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5:59 am - Thursday December 8, 2016

Privatization Is Not a Miracle Drug (Sometimes it’s Just a Drug)

| Economics | Rating: 4.5
by Numan

Privatization does not automatically equal higher efficiency and better service despite common belief

The private sector is hailed for its efficiency and effectiveness. The bottom line is one of the best drives for a corporation to become just that: effective and efficient. The public sector is often thought to portray the exact opposite and is usually thought of as slow, inefficient and lacking proper motivation.

As a result privatization has taken hold worldwide. Public services were entrusted in the hands of corporations with the hope and reason their efficiency and effectiveness will translate to better public services. Wouldn’t we all like to wait less, get better service from more experienced people at lower costs?

However, privatization is not a miracle drug. Public and government organizations face no bottom line. Even if layers of bureaucracy and thick-headedness may obscure it, these organization genuinely aspire to give us the best service possible under a given budget. Private corporations have only one objective: Profit.

The debate whether profit should be the only bottom line for corporations is long and was held at many other occasions. My argument is that without proper regulation and crafty contracts that tightly bind the service with the corporations reward outsourcing to private organizations might quickly become more expensive and much less favorable for us citizens.

De-Privatization of water services in Paris


A very recent example motivated me to write this post. After 100 years the city of Paris decided on a de-privatization of water services due to what seems to be poor and costly service. This could be a part of creative negotiations on the side of Paris city hall but I doubt it.

Apparently during the 1990’s a handful of private corporations and the International Monetary Fund led an effort to privatize water services throughout the world. During the last couple of years the number of cities to de-privatize the water service back their control has grown with Buenos Aires in Argentina, Hamilton in Canada and Uruguay as a state as examples.

Worldwide experience tells of corporations cutting back on personnel in the areas of water testing and maintenance. More extreme voices suggest companies cooked books to collect higher government incentives.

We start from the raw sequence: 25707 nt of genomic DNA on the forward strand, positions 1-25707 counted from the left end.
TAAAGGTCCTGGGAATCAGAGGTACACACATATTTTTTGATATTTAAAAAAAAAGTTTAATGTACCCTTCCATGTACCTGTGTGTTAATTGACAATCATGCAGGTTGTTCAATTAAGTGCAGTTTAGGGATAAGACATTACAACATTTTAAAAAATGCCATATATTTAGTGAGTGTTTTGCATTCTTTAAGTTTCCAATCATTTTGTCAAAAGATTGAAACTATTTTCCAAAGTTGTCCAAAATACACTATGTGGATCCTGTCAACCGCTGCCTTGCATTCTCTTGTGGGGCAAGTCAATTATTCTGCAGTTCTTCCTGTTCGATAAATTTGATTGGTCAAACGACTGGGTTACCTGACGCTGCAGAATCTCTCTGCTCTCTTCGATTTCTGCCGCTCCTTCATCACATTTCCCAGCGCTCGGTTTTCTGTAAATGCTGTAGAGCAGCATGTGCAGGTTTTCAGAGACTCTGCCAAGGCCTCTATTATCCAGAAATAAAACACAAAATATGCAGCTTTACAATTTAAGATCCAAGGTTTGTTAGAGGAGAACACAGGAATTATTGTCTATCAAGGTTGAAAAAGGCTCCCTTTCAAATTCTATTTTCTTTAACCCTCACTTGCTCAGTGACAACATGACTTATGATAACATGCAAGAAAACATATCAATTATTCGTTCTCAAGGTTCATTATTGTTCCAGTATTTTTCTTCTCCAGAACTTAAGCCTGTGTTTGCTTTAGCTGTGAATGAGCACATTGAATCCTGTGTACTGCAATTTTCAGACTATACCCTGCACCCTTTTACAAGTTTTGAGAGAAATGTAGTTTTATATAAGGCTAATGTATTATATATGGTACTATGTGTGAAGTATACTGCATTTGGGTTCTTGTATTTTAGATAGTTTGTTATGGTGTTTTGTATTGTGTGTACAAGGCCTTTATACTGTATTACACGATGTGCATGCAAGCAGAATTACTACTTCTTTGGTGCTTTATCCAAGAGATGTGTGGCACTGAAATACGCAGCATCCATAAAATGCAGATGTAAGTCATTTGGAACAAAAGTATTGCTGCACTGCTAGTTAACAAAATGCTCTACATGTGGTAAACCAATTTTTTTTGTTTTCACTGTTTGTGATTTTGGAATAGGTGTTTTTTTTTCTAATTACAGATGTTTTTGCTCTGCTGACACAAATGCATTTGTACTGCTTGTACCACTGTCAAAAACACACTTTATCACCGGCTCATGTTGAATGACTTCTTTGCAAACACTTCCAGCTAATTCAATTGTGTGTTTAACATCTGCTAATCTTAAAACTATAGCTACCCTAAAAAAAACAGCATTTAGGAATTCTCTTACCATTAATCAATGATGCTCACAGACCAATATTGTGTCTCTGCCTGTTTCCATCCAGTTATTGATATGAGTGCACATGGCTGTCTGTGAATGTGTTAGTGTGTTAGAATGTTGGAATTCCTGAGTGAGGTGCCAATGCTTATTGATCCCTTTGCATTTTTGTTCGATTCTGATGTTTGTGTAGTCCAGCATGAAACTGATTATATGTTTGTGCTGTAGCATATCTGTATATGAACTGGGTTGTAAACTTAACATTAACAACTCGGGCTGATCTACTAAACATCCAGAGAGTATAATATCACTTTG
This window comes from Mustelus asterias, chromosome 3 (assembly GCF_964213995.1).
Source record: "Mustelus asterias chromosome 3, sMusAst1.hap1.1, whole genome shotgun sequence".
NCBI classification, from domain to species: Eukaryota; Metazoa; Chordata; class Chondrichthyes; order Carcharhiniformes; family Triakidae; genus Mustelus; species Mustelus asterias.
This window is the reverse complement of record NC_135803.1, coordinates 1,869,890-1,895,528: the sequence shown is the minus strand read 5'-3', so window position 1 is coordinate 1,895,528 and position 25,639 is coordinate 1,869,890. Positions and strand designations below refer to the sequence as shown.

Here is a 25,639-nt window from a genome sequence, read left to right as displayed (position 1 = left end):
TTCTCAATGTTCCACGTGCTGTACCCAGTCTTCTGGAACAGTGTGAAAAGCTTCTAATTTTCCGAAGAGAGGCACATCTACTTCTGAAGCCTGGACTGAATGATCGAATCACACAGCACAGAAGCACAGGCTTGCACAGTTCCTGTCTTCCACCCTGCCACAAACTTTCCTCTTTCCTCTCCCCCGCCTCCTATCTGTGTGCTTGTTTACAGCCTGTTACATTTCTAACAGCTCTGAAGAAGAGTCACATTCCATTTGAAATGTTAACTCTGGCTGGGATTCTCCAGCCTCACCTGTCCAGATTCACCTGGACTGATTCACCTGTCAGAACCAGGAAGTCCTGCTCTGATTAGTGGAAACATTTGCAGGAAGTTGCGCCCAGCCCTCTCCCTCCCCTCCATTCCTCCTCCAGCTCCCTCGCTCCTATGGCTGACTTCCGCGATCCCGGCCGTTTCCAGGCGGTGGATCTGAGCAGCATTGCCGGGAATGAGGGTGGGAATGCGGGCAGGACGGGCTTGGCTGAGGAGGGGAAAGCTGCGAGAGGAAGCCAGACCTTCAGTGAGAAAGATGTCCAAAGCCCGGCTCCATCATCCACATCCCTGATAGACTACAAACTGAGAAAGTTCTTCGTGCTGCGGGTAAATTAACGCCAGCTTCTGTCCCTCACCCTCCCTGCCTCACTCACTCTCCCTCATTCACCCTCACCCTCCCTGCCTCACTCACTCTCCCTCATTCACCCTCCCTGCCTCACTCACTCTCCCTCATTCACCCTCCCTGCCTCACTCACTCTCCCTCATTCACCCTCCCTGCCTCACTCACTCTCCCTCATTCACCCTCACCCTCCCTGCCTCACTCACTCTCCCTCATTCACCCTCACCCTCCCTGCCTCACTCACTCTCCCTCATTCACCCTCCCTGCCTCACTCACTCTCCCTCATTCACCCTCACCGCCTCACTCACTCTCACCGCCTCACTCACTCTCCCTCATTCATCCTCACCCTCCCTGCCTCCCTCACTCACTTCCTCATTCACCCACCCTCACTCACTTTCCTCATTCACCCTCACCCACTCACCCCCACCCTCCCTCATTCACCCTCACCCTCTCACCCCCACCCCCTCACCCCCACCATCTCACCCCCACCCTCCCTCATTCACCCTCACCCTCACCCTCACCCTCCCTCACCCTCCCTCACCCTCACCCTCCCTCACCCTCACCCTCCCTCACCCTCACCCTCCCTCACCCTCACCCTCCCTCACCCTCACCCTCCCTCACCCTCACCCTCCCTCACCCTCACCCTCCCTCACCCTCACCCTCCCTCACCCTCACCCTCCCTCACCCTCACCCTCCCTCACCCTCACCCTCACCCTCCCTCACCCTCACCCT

California’s troubled electric industry


The power industry in California was privatized back in 1996. Five years later citizens faced burnouts and skyrocketing rates. Every case of failed privatization is different and this specific crisis had reasons of its own.

First, regulation was faulty forcing suppliers to ration their electricity instead of manufacture more. Complicated relationships with the electricity market and rising demand literally left no incentive for the private corporations to produce more electricity. Remember how incentive looks like? Bottom line and profit.

The pros and cons of privatization are summed up in the following table (for deeper analysis see Wikipedia):

  1. Performance – Higher Efficiency seen trough the bottom line only. What doesn’t generate profit gets cut off.
  2. Improvements – Lack of financial incentive will guarantee no improvements.
  3. Corruption – Less political corruption, higher corporate corruption.
  4. Accountability – Financial reports or elections.
  5. Goals – Economic vs. political or service vs. profit.
  6. Natural monopolies – A natural monopoly is a dangerous thing to privatize. It is possible however.
  7. Concentration of wealth – In the hands of the government or in the hands of private people.
  8. Profits – The Bottom Line

It doesn’t matter whose fault it was California was left in the dark or Paris water quality deteriorated and became more expansive. The complicated relationship between public services, a regulator and private corporation is bound to guarantee problems.

Even an ultra-sophisticated regulatory environment cannot guarantee successful privatization efforts. Only a corporate environment that acknowledges it’s a part of a society will generate successful privatization efforts.

Modern forms of privatization

Increased problems in privatization efforts have created more creative privatization methods:

BOT or Build-Operate-Transfer Contracts

BOT contracts are a form of privatization where a government or public organization may grant a private organization a concession to finance, design, construct, and operate a facility for a specified period, often as long as 20 or 30 years. After the concession period ends, ownership is transferred back to the granting entity.

This is actually a form of project financing where the government takes advantage of the private organization’s effectiveness and efficiency in building and operating granting that organization profits to cover his investment and its return. At the end of the period the government has a new highway, water treatment center or anything else that comes to mind.

Municipalization

Even though a municipality is a public organization it is smaller and should be more efficient that the government itself. Municipalities see higher incentives for local services and are expected to maximize service and efficiency.

Partial Ownership

This form of privatization enables the government to “keep an eye” on the privatized organization by holding a certain “golden” or blocking share of stock. Countries often make use of partial ownerships in Telecom companies and defense companies whose business is highly sensitive for every government.

Privatization is here to stay whether we like it or not. The questions are: will the regulators learn from experience and will corporations finally develop a social conscience?

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